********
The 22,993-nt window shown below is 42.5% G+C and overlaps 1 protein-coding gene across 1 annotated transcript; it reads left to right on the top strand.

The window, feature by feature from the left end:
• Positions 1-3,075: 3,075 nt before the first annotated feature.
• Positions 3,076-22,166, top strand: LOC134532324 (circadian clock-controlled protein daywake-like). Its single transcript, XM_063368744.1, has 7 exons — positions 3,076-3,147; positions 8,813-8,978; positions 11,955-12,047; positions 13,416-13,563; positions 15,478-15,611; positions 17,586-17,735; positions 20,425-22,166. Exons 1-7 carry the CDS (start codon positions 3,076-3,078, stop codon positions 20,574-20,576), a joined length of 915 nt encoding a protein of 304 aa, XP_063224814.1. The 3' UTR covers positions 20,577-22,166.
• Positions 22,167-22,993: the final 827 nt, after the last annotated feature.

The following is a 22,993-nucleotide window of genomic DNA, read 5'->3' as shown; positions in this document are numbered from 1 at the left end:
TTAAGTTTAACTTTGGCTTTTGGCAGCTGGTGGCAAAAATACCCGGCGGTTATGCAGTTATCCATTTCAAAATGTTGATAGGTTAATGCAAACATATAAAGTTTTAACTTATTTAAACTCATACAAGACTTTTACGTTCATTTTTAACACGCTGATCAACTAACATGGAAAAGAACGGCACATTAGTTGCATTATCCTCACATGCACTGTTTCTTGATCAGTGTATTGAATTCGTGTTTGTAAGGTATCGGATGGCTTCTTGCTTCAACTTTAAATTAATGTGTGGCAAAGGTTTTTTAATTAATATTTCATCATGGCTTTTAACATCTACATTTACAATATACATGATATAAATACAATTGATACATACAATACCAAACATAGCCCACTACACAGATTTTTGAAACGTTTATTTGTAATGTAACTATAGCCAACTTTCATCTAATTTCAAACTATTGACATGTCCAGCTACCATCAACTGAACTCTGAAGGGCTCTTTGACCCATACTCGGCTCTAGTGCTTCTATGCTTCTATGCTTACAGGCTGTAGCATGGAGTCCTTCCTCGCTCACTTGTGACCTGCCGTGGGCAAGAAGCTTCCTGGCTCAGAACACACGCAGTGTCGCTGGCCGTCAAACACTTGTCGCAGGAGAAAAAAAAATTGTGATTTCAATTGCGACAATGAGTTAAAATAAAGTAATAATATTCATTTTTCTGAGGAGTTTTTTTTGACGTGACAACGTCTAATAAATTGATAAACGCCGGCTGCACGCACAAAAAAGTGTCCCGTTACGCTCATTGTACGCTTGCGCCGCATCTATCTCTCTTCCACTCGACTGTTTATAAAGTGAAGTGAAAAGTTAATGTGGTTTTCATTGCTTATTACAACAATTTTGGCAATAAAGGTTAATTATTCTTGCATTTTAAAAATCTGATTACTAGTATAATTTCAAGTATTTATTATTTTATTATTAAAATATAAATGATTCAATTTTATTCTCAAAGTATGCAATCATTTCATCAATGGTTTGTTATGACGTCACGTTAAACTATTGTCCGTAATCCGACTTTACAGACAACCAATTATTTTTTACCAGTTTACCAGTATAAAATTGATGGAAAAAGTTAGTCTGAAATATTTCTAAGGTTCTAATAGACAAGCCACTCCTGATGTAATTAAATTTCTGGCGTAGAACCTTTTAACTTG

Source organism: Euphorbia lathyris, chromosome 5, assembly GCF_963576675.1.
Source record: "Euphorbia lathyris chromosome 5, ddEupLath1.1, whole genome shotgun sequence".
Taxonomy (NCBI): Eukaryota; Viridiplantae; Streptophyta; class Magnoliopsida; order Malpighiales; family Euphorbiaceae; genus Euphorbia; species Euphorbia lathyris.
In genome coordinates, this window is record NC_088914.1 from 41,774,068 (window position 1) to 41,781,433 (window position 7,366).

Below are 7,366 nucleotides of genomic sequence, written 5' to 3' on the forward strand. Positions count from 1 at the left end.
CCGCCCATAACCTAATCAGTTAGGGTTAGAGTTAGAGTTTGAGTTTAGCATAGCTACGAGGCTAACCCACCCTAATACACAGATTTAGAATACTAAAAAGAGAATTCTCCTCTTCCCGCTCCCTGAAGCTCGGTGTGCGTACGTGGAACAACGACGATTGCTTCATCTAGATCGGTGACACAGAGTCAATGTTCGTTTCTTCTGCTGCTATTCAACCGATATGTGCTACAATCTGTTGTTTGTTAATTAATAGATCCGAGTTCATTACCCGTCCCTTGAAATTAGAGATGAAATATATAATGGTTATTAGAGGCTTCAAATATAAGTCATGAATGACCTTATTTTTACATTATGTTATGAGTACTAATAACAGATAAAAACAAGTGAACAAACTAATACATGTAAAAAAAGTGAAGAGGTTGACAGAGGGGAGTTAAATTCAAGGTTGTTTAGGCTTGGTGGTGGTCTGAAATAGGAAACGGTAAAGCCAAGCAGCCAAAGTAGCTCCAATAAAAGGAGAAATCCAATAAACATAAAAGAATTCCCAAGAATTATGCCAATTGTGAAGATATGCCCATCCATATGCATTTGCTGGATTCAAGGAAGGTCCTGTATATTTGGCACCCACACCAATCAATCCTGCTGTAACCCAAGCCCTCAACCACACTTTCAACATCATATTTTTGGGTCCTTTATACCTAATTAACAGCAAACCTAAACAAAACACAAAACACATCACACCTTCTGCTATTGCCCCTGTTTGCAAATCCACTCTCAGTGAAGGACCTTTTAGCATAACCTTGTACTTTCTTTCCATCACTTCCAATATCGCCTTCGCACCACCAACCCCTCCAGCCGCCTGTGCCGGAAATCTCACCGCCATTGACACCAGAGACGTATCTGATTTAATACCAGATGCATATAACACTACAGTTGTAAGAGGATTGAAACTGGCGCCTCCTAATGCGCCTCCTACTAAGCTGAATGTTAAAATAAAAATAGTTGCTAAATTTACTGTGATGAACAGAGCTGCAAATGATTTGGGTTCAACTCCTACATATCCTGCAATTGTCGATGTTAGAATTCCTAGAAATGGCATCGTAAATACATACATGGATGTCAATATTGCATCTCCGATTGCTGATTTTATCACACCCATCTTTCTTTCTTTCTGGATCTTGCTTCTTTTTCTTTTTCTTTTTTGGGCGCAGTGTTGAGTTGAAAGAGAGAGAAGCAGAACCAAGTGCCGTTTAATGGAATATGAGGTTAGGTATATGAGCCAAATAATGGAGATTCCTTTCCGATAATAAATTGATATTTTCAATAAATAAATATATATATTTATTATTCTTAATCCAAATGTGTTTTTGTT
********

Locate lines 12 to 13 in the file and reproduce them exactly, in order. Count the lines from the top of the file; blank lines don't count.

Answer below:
Below are 7,366 nucleotides of genomic sequence, written 5' to 3' on the forward strand. Positions count from 1 at the left end.
CCGCCCATAACCTAATCAGTTAGGGTTAGAGTTAGAGTTTGAGTTTAGCATAGCTACGAGGCTAACCCACCCTAATACACAGATTTAGAATACTAAAAAGAGAATTCTCCTCTTCCCGCTCCCTGAAGCTCGGTGTGCGTACGTGGAACAACGACGATTGCTTCATCTAGATCGGTGACACAGAGTCAATGTTCGTTTCTTCTGCTGCTATTCAACCGATATGTGCTACAATCTGTTGTTTGTTAATTAATAGATCCGAGTTCATTACCCGTCCCTTGAAATTAGAGATGAAATATATAATGGTTATTAGAGGCTTCAAATATAAGTCATGAATGACCTTATTTTTACATTATGTTATGAGTACTAATAACAGATAAAAACAAGTGAACAAACTAATACATGTAAAAAAAGTGAAGAGGTTGACAGAGGGGAGTTAAATTCAAGGTTGTTTAGGCTTGGTGGTGGTCTGAAATAGGAAACGGTAAAGCCAAGCAGCCAAAGTAGCTCCAATAAAAGGAGAAATCCAATAAACATAAAAGAATTCCCAAGAATTATGCCAATTGTGAAGATATGCCCATCCATATGCATTTGCTGGATTCAAGGAAGGTCCTGTATATTTGGCACCCACACCAATCAATCCTGCTGTAACCCAAGCCCTCAACCACACTTTCAACATCATATTTTTGGGTCCTTTATACCTAATTAACAGCAAACCTAAACAAAACACAAAACACATCACACCTTCTGCTATTGCCCCTGTTTGCAAATCCACTCTCAGTGAAGGACCTTTTAGCATAACCTTGTACTTTCTTTCCATCACTTCCAATATCGCCTTCGCACCACCAACCCCTCCAGCCGCCTGTGCCGGAAATCTCACCGCCATTGACACCAGAGACGTATCTGATTTAATACCAGATGCATATAACACTACAGTTGTAAGAGGATTGAAACTGGCGCCTCCTAATGCGCCTCCTACTAAGCTGAATGTTAAAATAAAAATAGTTGCTAAATTTACTGTGATGAACAGAGCTGCAAATGATTTGGGTTCAACTCCTACATATCCTGCAATTGTCGATGTTAGAATTCCTAGAAATGGCATCGTAAATACATACATGGATGTCAATATTGCATCTCCGATTGCTGATTTTATCACACCCATCTTTCTTTCTTTCTGGATCTTGCTTCTTTTTCTTTTTCTTTTTTGGGCGCAGTGTTGAGTTGAAAGAGAGAGAAGCAGAACCAAGTGCCGTTTAATGGAATATGAGGTTAGGTATATGAGCCAAATAATGGAGATTCCTTTCCGATAATAAATTGATATTTTCAATAAATAAATATATATATTTATTATTCTTAATCCAAATGTGTTTTTGTT